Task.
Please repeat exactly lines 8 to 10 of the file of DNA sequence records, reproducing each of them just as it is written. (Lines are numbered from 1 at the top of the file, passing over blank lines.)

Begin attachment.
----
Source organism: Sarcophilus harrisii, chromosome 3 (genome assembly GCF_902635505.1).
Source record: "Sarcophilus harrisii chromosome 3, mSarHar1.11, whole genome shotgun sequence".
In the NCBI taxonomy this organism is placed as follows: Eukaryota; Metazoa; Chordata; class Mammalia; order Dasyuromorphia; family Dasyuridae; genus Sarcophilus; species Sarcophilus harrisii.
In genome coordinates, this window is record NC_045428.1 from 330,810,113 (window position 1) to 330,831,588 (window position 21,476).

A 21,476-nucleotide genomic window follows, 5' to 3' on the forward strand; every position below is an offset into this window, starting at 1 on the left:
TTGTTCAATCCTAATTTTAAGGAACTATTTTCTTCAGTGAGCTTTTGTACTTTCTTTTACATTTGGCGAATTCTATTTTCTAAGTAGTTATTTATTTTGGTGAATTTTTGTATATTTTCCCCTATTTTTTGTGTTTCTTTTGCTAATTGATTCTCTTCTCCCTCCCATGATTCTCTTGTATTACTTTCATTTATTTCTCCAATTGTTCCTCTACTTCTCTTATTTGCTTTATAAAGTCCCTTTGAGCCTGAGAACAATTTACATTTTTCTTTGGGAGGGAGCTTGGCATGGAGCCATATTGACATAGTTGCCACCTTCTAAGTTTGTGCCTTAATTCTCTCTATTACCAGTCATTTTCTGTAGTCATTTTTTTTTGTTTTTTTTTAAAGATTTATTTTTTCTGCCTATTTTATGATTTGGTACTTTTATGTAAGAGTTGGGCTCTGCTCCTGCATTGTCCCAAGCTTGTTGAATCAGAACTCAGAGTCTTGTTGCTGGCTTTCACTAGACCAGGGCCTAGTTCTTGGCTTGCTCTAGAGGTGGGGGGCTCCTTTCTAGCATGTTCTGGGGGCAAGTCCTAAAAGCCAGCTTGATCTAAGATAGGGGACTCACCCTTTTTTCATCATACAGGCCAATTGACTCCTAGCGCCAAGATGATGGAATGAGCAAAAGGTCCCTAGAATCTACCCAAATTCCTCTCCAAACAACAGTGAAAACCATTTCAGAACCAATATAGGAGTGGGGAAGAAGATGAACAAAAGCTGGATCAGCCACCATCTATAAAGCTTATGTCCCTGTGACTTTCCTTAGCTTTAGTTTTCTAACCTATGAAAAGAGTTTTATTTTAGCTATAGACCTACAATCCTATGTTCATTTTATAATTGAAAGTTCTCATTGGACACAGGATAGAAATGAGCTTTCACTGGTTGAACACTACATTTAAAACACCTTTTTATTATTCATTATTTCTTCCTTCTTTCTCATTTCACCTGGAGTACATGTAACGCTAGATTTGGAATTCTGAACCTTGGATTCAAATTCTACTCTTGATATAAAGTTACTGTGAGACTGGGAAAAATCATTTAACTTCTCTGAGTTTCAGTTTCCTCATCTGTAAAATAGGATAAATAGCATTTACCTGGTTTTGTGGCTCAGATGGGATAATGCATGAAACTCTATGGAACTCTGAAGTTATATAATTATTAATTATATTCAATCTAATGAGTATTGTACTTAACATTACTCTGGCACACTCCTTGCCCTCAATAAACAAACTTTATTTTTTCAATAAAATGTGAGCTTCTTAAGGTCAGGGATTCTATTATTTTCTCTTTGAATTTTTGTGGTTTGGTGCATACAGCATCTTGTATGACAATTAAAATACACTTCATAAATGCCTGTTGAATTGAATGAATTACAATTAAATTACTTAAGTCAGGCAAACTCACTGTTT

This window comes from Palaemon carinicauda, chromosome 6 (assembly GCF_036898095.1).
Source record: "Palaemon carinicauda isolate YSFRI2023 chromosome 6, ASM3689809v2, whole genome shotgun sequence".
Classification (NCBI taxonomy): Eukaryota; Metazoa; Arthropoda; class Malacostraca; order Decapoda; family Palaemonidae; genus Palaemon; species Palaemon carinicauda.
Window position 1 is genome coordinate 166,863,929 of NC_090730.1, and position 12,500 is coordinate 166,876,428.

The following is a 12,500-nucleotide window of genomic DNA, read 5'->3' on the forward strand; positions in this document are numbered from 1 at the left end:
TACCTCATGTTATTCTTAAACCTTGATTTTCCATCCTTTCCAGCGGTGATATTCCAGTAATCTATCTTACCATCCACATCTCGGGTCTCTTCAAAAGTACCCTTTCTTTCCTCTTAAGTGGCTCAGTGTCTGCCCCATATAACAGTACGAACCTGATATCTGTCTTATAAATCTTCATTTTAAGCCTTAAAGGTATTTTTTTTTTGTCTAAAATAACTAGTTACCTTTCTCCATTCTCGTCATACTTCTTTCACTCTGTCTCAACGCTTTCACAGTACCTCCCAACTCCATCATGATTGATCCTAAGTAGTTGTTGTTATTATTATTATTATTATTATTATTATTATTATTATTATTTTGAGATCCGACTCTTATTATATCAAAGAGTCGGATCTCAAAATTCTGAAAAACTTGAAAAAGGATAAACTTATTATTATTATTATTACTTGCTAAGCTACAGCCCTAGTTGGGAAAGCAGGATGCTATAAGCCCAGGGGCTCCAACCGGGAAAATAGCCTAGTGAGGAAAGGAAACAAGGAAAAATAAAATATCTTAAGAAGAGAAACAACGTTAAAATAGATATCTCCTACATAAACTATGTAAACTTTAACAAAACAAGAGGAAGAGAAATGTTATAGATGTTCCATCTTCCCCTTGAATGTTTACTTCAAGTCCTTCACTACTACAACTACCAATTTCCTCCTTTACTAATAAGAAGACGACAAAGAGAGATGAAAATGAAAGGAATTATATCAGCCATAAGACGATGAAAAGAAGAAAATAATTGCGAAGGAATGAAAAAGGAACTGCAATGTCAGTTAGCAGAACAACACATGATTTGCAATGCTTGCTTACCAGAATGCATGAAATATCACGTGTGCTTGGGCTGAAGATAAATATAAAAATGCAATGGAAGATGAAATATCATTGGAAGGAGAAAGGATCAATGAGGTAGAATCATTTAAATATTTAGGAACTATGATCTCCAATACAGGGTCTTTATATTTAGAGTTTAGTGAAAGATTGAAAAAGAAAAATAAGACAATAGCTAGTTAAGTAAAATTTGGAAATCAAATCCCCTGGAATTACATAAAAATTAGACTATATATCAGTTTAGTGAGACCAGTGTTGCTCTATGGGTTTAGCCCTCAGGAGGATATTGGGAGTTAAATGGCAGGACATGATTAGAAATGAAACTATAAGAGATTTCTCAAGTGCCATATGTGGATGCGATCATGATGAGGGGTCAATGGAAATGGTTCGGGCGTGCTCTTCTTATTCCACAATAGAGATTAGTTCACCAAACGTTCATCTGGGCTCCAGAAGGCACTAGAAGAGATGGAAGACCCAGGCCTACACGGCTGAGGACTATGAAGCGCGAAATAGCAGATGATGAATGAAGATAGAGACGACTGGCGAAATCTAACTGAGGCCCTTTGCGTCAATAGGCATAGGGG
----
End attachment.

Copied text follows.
Source record: "Palaemon carinicauda isolate YSFRI2023 chromosome 6, ASM3689809v2, whole genome shotgun sequence".
Classification (NCBI taxonomy): Eukaryota; Metazoa; Arthropoda; class Malacostraca; order Decapoda; family Palaemonidae; genus Palaemon; species Palaemon carinicauda.
Window position 1 is genome coordinate 166,863,929 of NC_090730.1, and position 12,500 is coordinate 166,876,428.